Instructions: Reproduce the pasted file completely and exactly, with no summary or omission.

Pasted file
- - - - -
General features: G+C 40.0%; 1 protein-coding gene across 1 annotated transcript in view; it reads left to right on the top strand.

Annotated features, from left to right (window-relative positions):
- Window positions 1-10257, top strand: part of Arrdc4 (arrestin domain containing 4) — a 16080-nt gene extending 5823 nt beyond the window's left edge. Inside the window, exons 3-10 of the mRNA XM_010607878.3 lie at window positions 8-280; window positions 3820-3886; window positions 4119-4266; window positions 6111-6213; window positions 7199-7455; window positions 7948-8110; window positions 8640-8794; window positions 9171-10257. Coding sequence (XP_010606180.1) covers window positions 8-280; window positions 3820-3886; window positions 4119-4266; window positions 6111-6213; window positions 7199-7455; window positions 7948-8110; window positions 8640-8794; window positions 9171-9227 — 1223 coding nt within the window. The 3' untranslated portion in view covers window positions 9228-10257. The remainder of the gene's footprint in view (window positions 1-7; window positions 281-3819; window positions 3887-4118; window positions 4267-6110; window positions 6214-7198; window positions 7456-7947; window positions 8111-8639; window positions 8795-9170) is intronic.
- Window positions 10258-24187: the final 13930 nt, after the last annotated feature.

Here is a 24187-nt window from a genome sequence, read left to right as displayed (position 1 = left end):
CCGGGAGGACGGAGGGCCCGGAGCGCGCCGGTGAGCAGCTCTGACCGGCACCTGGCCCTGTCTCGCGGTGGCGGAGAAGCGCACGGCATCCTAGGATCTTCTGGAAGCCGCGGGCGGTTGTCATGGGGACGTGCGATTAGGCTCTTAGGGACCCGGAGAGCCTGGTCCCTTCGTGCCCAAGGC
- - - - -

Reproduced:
General features: G+C 40.0%; 1 protein-coding gene across 1 annotated transcript in view; it reads left to right on the top strand.

Annotated features, from left to right (window-relative positions):
- Window positions 1-10257, top strand: part of Arrdc4 (arrestin domain containing 4) — a 16080-nt gene extending 5823 nt beyond the window's left edge. Inside the window, exons 3-10 of the mRNA XM_010607878.3 lie at window positions 8-280; window positions 3820-3886; window positions 4119-4266; window positions 6111-6213; window positions 7199-7455; window positions 7948-8110; window positions 8640-8794; window positions 9171-10257. Coding sequence (XP_010606180.1) covers window positions 8-280; window positions 3820-3886; window positions 4119-4266; window positions 6111-6213; window positions 7199-7455; window positions 7948-8110; window positions 8640-8794; window positions 9171-9227 — 1223 coding nt within the window. The 3' untranslated portion in view covers window positions 9228-10257. The remainder of the gene's footprint in view (window positions 1-7; window positions 281-3819; window positions 3887-4118; window positions 4267-6110; window positions 6214-7198; window positions 7456-7947; window positions 8111-8639; window positions 8795-9170) is intronic.
- Window positions 10258-24187: the final 13930 nt, after the last annotated feature.

Here is a 24187-nt window from a genome sequence, read left to right as displayed (position 1 = left end):
CCGGGAGGACGGAGGGCCCGGAGCGCGCCGGTGAGCAGCTCTGACCGGCACCTGGCCCTGTCTCGCGGTGGCGGAGAAGCGCACGGCATCCTAGGATCTTCTGGAAGCCGCGGGCGGTTGTCATGGGGACGTGCGATTAGGCTCTTAGGGACCCGGAGAGCCTGGTCCCTTCGTGCCCAAGGC